Harold Kirker
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Harold Clark Kirker

Harold Clark Kirker, a fifth generation Californian, a war hero, and an eminent architectural historian, died at the California Pacific Medical Center in San Francisco on May 30th, a few days short of his 97th birthday. He passed away quietly in his sleep after suffering a stroke a week earlier, according to a family friend, Dr. Douglas Armstrong.

Kirker was born in San Francisco on June 5, 1921. He was known not only for his scholarship but also for his love of Yosemite Valley, the Sierras, and the Alps. Dr. Theodore E. Stebbins of Harvard University, a lifelong friend, described Kirker as "one of the great architectural historians of his day, and the most learned person I ever knew." After graduation from the University of California at Berkeley, he served with the famous Tenth Mountain Division in Italy during intense fighting in the Mt. Belvedere area, which resulted in heavy casualties while succeeding in opening the Po Valley for the Fifth Army. Kirker emerged unscathed and heavily decorated.

In 1950, he returned to Berkley, where he earned his doctoral degree in history under Professor Carl Bridenbaugh. He taught at MIT from 1957 to 1966, then at the University of California, Santa Barbara until 1991. His major publications include the landmark study, California's Architectural Frontier: Style and Tradition in the Nineteenth Century (1960), The Architecture of Charles Bulfinch, (1969) the still-definitive biography of America's pioneering architect, who rebuilt Boston in brick beginning in the late 1780's, and Old Forms on a New Land: California Architecture in Perspective, (1991). During the twenty-seven years of his retirement, Kirker lived in a modest apartment on Jackson Square, San Francisco. He treated himself to a fine lunch and a single Manhattan made exactly to his instructions every day, rotating on a regular schedule among his close friends and his favorite restaurants.

Harold Kirker was a direct descendant of the Irish-born famous scalp hunter, mountain man, and mercenary, James Kirker (1793-1852). Harold may have inherited from his ancestor his slender build and his lifelong fitness, though his quiet, unassuming personality was totally at odds with James Kirker's violent nature. He knew Montaigne by heart, and in his older age would often describe himself in Montaigne's terms as "A man who is pleased with what he is and desires nothing further."

Kirker's older brothers George Kirker and his twin, James, predeceased him. He leaves behind a niece Janet Kirker of New York and a nephew Andrew Kirker, of Lake Forest, Ca. Harold loved nature and especially admired the work of Earthjustice and the Nature Conservancy, where contributions may be made in his name. At his request, no funeral service will be held.

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Published in San Francisco Chronicle from May 31 to Jun. 3, 2018.
Memories & Condolences
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9 entries
August 9, 2019
I worked at Four Seasons Hotel San Francisco and was honored to become like friends with Dr. Kirker. We looked forward to his visit each week and loved and adored him and his kind, gentle and loving spirit. It made my day when he'd arrive, and I'd walk him all the way to his favorite table when I saw him coming. I spent a great deal of time talking with him and learning from him, and was truly touched and knew from the start that he was someone very special. All my love to you Dr. Kirker. May your sweet soul rest peacefully.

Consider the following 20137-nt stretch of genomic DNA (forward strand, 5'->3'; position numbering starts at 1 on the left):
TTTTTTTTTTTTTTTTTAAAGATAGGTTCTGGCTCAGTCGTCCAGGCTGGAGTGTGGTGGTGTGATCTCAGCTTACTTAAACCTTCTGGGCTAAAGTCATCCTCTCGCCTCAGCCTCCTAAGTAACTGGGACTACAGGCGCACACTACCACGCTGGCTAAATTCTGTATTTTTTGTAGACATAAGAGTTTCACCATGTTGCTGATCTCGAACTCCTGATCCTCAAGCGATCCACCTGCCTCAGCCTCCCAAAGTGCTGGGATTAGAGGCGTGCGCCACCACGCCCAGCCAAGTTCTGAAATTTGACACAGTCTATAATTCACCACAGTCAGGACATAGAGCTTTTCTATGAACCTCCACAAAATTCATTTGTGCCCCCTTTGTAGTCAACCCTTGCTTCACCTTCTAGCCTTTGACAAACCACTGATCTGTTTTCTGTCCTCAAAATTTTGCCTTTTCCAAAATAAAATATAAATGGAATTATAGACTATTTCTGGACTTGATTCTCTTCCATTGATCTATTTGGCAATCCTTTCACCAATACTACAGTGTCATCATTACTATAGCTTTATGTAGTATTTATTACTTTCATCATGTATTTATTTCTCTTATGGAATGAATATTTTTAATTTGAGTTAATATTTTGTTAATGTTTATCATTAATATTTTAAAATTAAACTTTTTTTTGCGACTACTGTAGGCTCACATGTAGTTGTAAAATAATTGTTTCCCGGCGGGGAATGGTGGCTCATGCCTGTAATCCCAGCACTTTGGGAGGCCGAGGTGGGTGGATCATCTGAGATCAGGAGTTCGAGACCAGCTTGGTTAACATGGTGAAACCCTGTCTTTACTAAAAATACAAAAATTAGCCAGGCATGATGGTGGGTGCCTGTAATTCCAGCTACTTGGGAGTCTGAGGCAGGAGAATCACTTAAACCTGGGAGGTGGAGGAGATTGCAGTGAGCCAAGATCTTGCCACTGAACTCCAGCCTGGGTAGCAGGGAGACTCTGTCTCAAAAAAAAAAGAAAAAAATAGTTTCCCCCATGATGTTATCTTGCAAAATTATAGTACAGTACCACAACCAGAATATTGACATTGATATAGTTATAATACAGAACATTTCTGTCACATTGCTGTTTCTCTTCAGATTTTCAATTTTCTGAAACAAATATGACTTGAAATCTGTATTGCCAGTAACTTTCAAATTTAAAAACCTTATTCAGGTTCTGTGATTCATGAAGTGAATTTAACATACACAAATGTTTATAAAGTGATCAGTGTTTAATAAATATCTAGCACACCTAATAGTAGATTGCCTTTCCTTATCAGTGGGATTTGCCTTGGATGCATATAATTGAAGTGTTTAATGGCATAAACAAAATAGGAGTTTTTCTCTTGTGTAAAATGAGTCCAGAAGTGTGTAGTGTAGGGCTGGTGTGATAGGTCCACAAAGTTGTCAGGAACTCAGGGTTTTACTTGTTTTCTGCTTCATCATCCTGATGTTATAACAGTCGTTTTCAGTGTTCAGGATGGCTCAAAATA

Courtney Donaldson
June 25, 2018
It's been such a pleasure to get to know and help Harold through his last months. I enjoyed his positive attitude and loved hearing his stories especially the ones about about walking all over San Francisco.
Kris Blum, DC
June 25, 2018
I only had the pleasure of walking Harold home from his doctors appointments a hand full of times but during that time he showed me so much kindness. Your life was filled with so much adventure you will be missed by many. My thoughts and prayers go out to the family.
Kenzie Chock
June 25, 2018
As his long time podiatrist, Harold always had a smile when he came in. He was thoughtful and humble. I enjoyed our conversations. My staff and I wish to send our condolences to his family and friends.
Vince Marino, DPM
June 25, 2018
It can be so hard to face the first year without your loved one, but the love of family and friends can carry you through.
Vincent Marino, DPM
June 6, 2018
We will all truly miss Mr. Kirker's regular Friday lunches with us and his requisite Manhattan. Godspeed, sir.

The Staff of One Market Restaurant
June 5, 2018
Dr. Kirker was very encouraging to me as a student while serving on my MA committee. He was a true gentleman and scholar.
Judy Triem
June 4, 2018
What a privilege it was to know Harold Kirker--a fine man and scholar. He was of service to the people of Santa Barbara as a member of the board of the Santa Barbara Trust for Historic Preservation, as well as a professor at U.C.S.B. Dr. Kirker was beloved by all who knew him.
Mary Louise Days
June 4, 2018
My condolences to Dr. Kirker's family and loved ones. He was a thoughtful and helpful professor who influenced and guided my in my choice to become an architectural historian and historic preservation professional. His legacy looms large and we will miss him.

Gloria Scott
UC Santa Barbara Class of 1976
Gloria Scott
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